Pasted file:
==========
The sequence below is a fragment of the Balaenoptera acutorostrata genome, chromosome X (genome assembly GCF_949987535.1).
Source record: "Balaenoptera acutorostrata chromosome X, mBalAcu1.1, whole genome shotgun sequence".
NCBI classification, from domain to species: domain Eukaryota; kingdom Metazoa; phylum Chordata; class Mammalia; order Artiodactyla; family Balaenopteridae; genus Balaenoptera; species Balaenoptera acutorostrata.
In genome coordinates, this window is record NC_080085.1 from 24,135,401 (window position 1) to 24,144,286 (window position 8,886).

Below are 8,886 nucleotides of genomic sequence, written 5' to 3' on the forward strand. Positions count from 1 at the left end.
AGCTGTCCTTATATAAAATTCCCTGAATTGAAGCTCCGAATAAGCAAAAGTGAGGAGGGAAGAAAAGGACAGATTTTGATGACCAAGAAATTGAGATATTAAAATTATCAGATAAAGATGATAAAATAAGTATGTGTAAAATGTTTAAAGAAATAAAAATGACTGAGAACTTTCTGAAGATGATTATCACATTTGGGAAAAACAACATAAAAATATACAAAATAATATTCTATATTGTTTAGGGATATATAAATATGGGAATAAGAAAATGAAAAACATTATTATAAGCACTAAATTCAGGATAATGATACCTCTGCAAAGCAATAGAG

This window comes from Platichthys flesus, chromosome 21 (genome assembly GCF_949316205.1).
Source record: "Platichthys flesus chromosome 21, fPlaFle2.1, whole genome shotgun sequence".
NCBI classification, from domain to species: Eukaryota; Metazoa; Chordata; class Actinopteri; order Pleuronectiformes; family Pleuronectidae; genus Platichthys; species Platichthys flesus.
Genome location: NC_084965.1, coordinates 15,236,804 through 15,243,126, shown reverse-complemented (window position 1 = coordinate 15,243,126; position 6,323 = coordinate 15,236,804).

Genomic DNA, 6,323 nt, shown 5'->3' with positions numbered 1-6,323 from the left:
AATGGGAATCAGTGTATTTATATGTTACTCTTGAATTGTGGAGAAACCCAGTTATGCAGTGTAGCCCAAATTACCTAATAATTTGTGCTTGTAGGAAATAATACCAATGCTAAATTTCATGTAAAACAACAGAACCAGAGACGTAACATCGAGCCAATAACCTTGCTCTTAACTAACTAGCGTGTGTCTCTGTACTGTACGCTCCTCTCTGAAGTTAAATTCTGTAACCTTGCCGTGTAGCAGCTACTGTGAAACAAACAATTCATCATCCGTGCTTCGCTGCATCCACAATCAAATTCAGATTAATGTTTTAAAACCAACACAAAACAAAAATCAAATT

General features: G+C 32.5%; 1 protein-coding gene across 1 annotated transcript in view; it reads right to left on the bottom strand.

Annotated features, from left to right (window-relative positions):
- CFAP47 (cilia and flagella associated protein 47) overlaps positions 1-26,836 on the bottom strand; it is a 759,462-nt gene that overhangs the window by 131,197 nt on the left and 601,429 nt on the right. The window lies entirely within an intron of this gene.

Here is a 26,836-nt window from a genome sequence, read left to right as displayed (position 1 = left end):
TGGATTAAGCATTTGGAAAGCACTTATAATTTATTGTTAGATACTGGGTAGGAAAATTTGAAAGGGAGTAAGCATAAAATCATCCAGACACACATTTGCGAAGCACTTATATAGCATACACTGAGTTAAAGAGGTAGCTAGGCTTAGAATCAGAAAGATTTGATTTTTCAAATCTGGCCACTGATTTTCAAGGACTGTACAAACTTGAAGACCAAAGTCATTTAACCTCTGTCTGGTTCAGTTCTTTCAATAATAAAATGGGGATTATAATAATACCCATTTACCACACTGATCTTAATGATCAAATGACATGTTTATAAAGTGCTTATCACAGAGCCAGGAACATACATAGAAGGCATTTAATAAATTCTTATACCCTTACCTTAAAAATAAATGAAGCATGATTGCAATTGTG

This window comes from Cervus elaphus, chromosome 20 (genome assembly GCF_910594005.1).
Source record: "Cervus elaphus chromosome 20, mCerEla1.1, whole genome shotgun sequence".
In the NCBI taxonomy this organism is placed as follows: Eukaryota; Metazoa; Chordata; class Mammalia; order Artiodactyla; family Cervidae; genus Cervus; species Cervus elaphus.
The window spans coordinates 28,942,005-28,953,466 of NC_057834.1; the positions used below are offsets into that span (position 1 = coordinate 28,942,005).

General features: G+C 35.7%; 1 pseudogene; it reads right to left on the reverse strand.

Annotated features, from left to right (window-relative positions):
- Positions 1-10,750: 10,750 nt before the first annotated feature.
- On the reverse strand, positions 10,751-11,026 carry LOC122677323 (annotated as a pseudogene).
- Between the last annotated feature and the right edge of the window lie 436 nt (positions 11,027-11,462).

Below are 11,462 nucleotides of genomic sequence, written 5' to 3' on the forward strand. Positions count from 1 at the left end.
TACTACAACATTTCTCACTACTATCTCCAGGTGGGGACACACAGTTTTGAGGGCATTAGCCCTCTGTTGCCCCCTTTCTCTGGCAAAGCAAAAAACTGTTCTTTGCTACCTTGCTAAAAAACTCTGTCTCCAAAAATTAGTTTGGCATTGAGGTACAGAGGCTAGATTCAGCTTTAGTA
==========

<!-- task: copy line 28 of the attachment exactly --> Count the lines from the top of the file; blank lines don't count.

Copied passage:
TACTACAACATTTCTCACTACTATCTCCAGGTGGGGACACACAGTTTTGAGGGCATTAGCCCTCTGTTGCCCCCTTTCTCTGGCAAAGCAAAAAACTGTTCTTTGCTACCTTGCTAAAAAACTCTGTCTCCAAAAATTAGTTTGGCATTGAGGTACAGAGGCTAGATTCAGCTTTAGTA